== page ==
Caroline Chisholm nods and holds up her hand for a waiter. A weary young girl steps up to their table. She’s wearing a large black apron that is gathered tightly about her like dark gift wrap. But at the back Ned can see her g-string sitting above her very low-slung slacks. She takes the order and then sees Ned staring at her. ‘And what’s that for?’ she asks, pointing at his metal helmet. ‘Your rubbish?’

Ned doesn’t even bother replying. When she’s gone he says, ‘They used to say, Who are you meant to be? Ned Kelly? Now they all have the same joke about the rubbish bin. Like I’ve never heard it before.’

‘You were staring at her bum,’ says Caroline Chisholm.

‘Course I was,’ says Ned. ‘She’s got that thong thing there at the back like an arrow pointing to it. Look at my bum, it says.’

‘Well she didn’t want you to,’ she says.

‘Then why does she stick it out to be looked at?’ Ned asks.

‘What’s that?’ asks Henry Lawson.

‘Her bum,’ says Ned loudly. ‘Did you look at her bum?’

‘Caroline says I’m not to,’ says Lawson.

And she nods.
‘But did you?’ asks Ned, and Henry Lawson winks at him.

Caroline Chisholm sighs heavily. The young girl returns after a moment with the coffee and puts it on the table. Ned, keeping his eyes high, says, ‘Here love,’ and he passes her a ten dollar note. But before she can take it, Lawson reaches across the table and snatches it from Ned’s hand. Then he gives the waitress some coins.

She glares at both men and asks, ‘So have you decided who is paying?’

‘It’s all sorted,’ says Henry.

Ned nods. Still keeping his eyes high. Almost. The waitress rolls her eyes at them and then turns and walks off.

‘Young girls these days,’ says Caroline Chisholm proudly. ‘They’re so self-assured.’
‘What was all that about?’ Ned asks Henry Lawson.

‘It was one of mine,’ he says.

‘Eh?’ asks Ned. ‘It was bloody not! It was one of mine!’

‘No, it was one of the old notes,’ says Caroline Chisholm. ‘It has Henry’s face on it. He’s very concerned that they’re not much in circulation any more.’
‘That’s bloody odd behaviour,’ says Ned.

‘She’s as bad when she sees an old fiver,’ says Henry.

‘No I’m not,’ says Caroline Chisholm.

‘Yes you are.’
‘You’re both bloody odd then,’ says Ned.

‘You wouldn’t understand it if you’d never been on money,’ says Caroline.
Ned shakes his head. ‘That’d be the day, Ned Kelly on money!’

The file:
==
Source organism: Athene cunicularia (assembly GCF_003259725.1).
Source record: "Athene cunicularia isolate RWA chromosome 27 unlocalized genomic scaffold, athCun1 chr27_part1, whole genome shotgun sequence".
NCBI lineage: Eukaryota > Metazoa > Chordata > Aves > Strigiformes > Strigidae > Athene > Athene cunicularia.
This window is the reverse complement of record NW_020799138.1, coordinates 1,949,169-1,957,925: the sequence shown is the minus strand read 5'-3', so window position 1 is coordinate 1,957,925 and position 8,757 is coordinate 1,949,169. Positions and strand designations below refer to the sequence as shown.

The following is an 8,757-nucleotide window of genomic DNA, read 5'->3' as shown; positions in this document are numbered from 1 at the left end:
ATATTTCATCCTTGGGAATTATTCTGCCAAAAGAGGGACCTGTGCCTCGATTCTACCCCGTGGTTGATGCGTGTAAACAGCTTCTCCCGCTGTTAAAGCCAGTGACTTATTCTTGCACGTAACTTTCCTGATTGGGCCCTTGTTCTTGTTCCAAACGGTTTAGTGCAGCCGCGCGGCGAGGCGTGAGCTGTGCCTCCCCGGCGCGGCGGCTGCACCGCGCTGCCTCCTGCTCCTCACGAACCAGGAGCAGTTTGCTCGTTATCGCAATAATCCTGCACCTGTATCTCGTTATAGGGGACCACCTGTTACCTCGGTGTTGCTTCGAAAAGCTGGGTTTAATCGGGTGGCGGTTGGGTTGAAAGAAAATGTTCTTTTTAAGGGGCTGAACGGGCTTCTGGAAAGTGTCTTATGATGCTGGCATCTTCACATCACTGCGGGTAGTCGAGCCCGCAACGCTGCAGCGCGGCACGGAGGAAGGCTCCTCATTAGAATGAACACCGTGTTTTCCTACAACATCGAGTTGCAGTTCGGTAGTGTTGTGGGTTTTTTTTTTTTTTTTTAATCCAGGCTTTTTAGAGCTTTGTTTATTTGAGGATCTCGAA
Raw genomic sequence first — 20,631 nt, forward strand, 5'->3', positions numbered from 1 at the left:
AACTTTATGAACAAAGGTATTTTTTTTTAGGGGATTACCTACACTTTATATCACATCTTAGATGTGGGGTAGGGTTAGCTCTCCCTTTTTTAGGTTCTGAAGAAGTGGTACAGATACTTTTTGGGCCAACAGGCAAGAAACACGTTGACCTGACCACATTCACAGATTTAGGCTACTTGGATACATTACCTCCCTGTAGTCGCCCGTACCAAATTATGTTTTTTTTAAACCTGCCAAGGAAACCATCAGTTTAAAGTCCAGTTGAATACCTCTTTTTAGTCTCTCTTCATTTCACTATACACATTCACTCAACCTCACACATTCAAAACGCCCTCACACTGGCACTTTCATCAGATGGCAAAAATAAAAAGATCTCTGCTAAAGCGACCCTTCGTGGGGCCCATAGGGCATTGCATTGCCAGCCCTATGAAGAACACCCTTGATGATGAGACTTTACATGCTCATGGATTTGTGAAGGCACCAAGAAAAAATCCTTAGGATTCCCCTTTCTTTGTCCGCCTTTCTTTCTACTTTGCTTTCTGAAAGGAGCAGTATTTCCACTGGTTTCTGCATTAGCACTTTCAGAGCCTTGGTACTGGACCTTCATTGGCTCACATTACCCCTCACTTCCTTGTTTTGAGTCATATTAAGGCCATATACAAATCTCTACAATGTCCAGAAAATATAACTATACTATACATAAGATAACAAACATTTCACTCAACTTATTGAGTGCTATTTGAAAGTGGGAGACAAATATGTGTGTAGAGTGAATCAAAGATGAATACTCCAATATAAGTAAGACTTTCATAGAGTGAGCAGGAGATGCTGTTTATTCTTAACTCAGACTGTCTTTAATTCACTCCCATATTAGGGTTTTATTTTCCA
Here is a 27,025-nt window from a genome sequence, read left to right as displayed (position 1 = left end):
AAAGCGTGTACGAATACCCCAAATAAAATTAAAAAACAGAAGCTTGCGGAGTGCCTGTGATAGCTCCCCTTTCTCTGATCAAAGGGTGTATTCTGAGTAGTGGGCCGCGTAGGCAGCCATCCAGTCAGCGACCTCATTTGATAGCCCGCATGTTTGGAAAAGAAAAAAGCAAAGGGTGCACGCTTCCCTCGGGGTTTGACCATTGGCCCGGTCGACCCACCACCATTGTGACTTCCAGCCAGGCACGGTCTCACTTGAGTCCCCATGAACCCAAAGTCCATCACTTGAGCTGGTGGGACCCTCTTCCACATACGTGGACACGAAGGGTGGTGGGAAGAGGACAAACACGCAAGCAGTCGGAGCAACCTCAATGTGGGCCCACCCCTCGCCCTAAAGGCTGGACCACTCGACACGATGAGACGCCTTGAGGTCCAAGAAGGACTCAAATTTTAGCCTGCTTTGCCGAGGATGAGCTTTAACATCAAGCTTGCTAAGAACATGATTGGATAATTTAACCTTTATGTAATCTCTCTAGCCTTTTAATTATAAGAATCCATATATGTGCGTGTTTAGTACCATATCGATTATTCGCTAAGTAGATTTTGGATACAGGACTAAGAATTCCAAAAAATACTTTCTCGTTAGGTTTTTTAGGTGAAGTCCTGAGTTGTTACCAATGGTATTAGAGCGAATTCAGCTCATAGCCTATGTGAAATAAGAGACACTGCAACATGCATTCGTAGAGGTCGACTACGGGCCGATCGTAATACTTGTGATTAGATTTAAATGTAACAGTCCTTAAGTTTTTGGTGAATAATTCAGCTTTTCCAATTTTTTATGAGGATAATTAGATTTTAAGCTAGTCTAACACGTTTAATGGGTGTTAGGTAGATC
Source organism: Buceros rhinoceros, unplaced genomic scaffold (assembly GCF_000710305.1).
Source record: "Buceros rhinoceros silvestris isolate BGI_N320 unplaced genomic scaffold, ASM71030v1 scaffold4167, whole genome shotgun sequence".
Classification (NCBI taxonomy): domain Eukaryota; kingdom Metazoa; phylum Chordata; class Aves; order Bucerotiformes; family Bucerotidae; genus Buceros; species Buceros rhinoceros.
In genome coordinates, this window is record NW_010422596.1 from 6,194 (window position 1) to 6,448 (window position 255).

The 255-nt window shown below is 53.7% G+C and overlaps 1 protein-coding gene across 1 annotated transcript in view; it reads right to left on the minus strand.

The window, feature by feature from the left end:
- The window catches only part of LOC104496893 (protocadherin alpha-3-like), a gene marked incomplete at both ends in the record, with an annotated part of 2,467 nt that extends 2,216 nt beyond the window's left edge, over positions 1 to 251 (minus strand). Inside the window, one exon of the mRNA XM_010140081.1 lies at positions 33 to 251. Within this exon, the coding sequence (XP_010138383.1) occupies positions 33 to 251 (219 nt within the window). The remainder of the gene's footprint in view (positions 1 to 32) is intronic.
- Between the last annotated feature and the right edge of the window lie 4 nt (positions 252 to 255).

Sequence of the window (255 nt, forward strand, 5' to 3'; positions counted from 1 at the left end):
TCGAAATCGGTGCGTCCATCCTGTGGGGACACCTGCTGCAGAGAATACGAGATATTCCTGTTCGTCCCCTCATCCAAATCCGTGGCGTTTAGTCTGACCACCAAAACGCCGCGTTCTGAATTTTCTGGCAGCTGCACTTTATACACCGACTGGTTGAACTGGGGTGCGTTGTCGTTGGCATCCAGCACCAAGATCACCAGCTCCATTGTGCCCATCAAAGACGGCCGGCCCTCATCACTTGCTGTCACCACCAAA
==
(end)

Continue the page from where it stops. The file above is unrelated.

‘What’s that?’ asks Henry Lawson, cupping his hand to his ear again.

Ned sighs and looks around. ‘Where’s Cookie?’ he asks. ‘And Batman and Smithy and Bradman and Melba. I haven’t seen them for ages.’

‘Bradman’s on some government board I think,’ says Caroline Chisholm. ‘I don’t know where the others are.’

‘At least that fat bastard Redmond Barry isn’t here,’ says Ned. ‘I’m gonna thump him on the nose one day.’ Then he calls, ‘Hey Henry, why don’t you write a poem about him? You could call it – Redmond Barry, you big fat prick. I mean, it’s got a good ring to it, hasn’t it, and lots of things rhyme with prick. Dick. Slick. Thick.’ He thinks for a moment. ‘Arse-lick.’
But Henry just shakes his head. ‘Nobody reads poetry any more,’ he says. ‘Unless they’re advertising jingles.’

‘You could do one of those rap poem things,’ says Ned. ‘Like they do on TV.’ And he says, ‘Redmond Barry, you big fat prick, your legs are skinny but your arse is thick. When I think of you it makes me sick!’
Henry smiles. ‘I never knew you wanted to write poetry so badly,’ he says.

Ned walks right into it. ‘Well, it’s a just something that has been running around in my head…’
‘Let me assure you that you do write badly,’ says Henry.

‘Piss off!’ says Ned.
‘You know what?’ says Caroline Chisholm. ‘You two have become a pair of grumpy old men.’
‘No we’re not,’ says Ned defensively. ‘We’re just not appreciated. Look about. Hundreds of people walking past us, and not one of them even recognizes us. You’d think at least one of them would stop and say, Hey, aren’t you Caroline Chisholm? But they don’t, do they. If you’re not in Who Weekly you’re nobody anymore.’